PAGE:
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Latex Balloons and the Environment

LATEX BALLOONS AND THE ENVIRONMENT

BALLOON MANUFACTURING
Latex balloons are produced from the milky sap of the rubber tree, Hevea brasillensis. The rubber tree originated in the tropical forests of South America and was taken to Europe from Brazil - hence the Latin name. It is now grown on plantations in many tropical countries. The rubber tree grows for 17 years before it can be tapped into to extract latex. The latex is collected in buckets, as it drips from harmless cuts in the bark. The process is much like that used to collect maple syrup. The rubber tree has a life span of around 45 years. The use of latex balloons and other rubber products, make rubber trees economically valuable, which discourages people from cutting them down and provides a valuable revenue to many third world countries.


BIODEGRADABILITY
Latex is a 100% Biodegradable, natural substance that breaks down both in sunlight and water and should never be confused with plastic. The degradation process begins almost immediately after a balloon is manufactured. Oxidation, the "frosting" that makes latex balloons look as if they are losing their colour, is one of the first signs of the process. Exposure to sunlight quickens the process, but natural micro organisms attack natural rubber, even in the dark.
Research shows that under similar environmental conditions, latex balloons will biodegrade at about the same rate as a leaf from an oak tree. The actual total degradation time will vary depending on the precise conditions. 

BALLOONS ARE SAVING THE RAINFOREST
Rubber trees, from which the latex for balloons is harvested, are one of the main forms of vegetation in tropical rain forests, which in recent years have become crucial to maintaining the earth's fragile ecological balance. Harvesting latex can be more profitable to poor third world nations than raising cattle on the deforested land.
Even when the trees producing latex for balloon manufacturing grow on plantations instead of in rain forests, they help the ecosystem, as the natural biology of the trees helps maintain our atmosphere and protect the ozone layer. The demand for latex balloons actually is a huge contributor to a more positive environment in which global warming is increasingly worrying scientists and environmentalists. The balloon industry worldwide requires the latex from 16-million rubber trees that, in total, take up more than 363-million kilograms of CO2 gases annually from the earth's atmosphere.

BALLOON RELEASE LAWS IN NSW
NSW has a law to prevent the release of 20 or more lighter than air balloons at or about the same time. The ruling comes under the Protection of the Environment Operations Act 1997 - Amendment (balloons) Act. Whilst All Things Party only uses 100% biodegradable latex balloons and strings for the purpose of balloon release we still encourage clients to seek alternatives to balloon releases. At the end of the day what goes up must come down and a balloon laying on the ground is still rubbish.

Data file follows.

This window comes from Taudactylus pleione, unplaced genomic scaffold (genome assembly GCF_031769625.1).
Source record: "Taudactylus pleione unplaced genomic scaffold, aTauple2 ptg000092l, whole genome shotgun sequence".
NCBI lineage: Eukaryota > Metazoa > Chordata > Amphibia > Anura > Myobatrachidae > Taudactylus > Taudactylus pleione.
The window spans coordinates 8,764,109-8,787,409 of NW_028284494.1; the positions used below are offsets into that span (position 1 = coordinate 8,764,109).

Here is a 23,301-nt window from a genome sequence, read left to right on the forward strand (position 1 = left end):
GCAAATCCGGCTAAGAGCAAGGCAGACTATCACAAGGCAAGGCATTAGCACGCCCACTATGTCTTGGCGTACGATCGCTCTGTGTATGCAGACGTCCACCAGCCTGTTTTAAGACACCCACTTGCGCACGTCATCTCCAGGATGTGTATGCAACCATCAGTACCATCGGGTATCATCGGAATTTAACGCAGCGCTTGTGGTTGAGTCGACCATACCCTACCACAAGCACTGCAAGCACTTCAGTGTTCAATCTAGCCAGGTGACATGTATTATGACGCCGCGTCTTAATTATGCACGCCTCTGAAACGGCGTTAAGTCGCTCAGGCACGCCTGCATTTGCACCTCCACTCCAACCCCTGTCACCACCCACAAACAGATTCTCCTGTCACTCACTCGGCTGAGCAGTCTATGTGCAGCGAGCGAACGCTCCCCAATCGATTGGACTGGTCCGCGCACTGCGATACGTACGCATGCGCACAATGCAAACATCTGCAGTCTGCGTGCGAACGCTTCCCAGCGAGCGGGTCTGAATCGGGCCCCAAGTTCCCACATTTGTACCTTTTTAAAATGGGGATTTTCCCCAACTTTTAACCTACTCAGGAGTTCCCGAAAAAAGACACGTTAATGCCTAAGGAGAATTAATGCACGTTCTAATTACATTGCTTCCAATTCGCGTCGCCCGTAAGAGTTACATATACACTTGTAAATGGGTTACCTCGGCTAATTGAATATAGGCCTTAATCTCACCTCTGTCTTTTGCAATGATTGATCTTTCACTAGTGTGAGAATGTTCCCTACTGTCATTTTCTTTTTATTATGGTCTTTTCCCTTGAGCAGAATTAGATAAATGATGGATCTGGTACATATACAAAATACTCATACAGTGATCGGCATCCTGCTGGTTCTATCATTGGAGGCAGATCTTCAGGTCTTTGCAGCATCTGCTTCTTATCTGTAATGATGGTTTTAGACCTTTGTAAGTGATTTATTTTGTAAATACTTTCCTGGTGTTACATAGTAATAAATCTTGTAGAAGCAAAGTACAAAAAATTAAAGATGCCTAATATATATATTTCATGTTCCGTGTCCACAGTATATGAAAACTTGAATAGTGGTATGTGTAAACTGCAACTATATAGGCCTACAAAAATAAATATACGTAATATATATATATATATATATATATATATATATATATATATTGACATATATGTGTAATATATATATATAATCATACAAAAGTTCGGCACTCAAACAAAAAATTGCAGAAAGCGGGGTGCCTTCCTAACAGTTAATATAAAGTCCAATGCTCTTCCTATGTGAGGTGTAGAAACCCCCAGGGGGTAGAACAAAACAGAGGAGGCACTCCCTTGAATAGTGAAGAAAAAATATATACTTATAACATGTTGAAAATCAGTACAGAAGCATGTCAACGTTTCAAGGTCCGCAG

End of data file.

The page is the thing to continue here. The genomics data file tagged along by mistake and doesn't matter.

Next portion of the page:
Clean up Australia reports (see pages 42) have never listed balloons as there own category. There are listed with RUBBER which makes up 1% of the total rubbish and includes tyres 9.3%, Clothes and rubber thongs 73%, Balloons are listed with Other (non-identified items) and are less than 230 out of 1802 total rubber items items.

WHAT HAPPENS TO A BALLOON THAT IS RELEASED
After a correctly inflated helium-filled balloon is released, it rises through the atmosphere at a little under two metres per second. The balloon rises to a height of about 28,000 feet (about 8.4 kilometres) over a period of about 90 minutes. At that altitude the temperature is about -40 degrees C and the balloon has expanded to reach its elastic limit and bursts.

Under these high altitude conditions, the balloon actually shatters and undergoes what is called a "brittle fracture". The resulting pieces of rubber are about the size of a ten or twenty-cent piece and these float back to earth and are scatted over a wide area.

It is especially important to only use 28-30cm, 100% latex balloons, fully inflated with biodegradable strings and no clips or other attachments when doing a balloon release.

FOIL OR MYLAR BALLOONS
WHAT THE DIFFERENCE?
Foil balloons as we call them in Australia or Mylar balloons as they are referred to in the USA are not biodegradable. Mylar balloons are made with mylar nylon, a material developed for use with the US space program. Balloons made from mylar are often coated with a metallic finish and are available in a variety of shapes and imprinted designs. Mylar balloons are not classified bio-degradable and should never be released.